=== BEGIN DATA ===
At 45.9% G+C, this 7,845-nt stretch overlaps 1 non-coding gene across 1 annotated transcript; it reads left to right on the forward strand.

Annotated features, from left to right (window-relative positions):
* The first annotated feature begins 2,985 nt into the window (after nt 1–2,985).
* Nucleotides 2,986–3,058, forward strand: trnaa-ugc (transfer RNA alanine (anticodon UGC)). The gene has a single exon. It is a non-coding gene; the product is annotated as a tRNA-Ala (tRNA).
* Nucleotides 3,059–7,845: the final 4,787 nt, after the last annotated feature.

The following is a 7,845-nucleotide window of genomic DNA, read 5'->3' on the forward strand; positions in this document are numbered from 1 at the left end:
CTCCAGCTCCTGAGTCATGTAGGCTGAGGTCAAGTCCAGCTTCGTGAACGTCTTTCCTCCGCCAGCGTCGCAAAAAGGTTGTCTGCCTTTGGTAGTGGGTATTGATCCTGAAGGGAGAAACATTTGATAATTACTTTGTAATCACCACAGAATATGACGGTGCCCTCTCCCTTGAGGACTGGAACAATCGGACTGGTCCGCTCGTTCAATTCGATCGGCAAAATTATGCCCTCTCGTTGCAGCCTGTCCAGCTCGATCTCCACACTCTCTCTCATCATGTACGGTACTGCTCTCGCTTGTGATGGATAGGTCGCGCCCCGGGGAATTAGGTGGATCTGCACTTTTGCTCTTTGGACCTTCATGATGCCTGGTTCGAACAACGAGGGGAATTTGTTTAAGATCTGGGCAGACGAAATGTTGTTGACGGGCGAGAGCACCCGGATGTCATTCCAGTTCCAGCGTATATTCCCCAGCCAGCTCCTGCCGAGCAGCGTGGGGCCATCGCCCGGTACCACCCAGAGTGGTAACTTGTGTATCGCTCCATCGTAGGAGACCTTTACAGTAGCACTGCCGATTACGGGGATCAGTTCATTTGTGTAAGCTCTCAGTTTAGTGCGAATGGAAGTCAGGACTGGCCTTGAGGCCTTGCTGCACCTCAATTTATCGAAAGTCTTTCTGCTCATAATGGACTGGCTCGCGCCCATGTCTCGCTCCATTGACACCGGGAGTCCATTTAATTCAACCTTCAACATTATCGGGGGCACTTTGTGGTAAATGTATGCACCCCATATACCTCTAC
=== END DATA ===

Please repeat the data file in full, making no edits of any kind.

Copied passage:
At 45.9% G+C, this 7,845-nt stretch overlaps 1 non-coding gene across 1 annotated transcript; it reads left to right on the forward strand.

Annotated features, from left to right (window-relative positions):
* The first annotated feature begins 2,985 nt into the window (after nt 1–2,985).
* Nucleotides 2,986–3,058, forward strand: trnaa-ugc (transfer RNA alanine (anticodon UGC)). The gene has a single exon. It is a non-coding gene; the product is annotated as a tRNA-Ala (tRNA).
* Nucleotides 3,059–7,845: the final 4,787 nt, after the last annotated feature.

The following is a 7,845-nucleotide window of genomic DNA, read 5'->3' on the forward strand; positions in this document are numbered from 1 at the left end:
CTCCAGCTCCTGAGTCATGTAGGCTGAGGTCAAGTCCAGCTTCGTGAACGTCTTTCCTCCGCCAGCGTCGCAAAAAGGTTGTCTGCCTTTGGTAGTGGGTATTGATCCTGAAGGGAGAAACATTTGATAATTACTTTGTAATCACCACAGAATATGACGGTGCCCTCTCCCTTGAGGACTGGAACAATCGGACTGGTCCGCTCGTTCAATTCGATCGGCAAAATTATGCCCTCTCGTTGCAGCCTGTCCAGCTCGATCTCCACACTCTCTCTCATCATGTACGGTACTGCTCTCGCTTGTGATGGATAGGTCGCGCCCCGGGGAATTAGGTGGATCTGCACTTTTGCTCTTTGGACCTTCATGATGCCTGGTTCGAACAACGAGGGGAATTTGTTTAAGATCTGGGCAGACGAAATGTTGTTGACGGGCGAGAGCACCCGGATGTCATTCCAGTTCCAGCGTATATTCCCCAGCCAGCTCCTGCCGAGCAGCGTGGGGCCATCGCCCGGTACCACCCAGAGTGGTAACTTGTGTATCGCTCCATCGTAGGAGACCTTTACAGTAGCACTGCCGATTACGGGGATCAGTTCATTTGTGTAAGCTCTCAGTTTAGTGCGAATGGAAGTCAGGACTGGCCTTGAGGCCTTGCTGCACCTCAATTTATCGAAAGTCTTTCTGCTCATAATGGACTGGCTCGCGCCCATGTCTCGCTCCATTGACACCGGGAGTCCATTTAATTCAACCTTCAACATTATCGGGGGCACTTTGTGGTAAATGTATGCACCCCATATACCTCTAC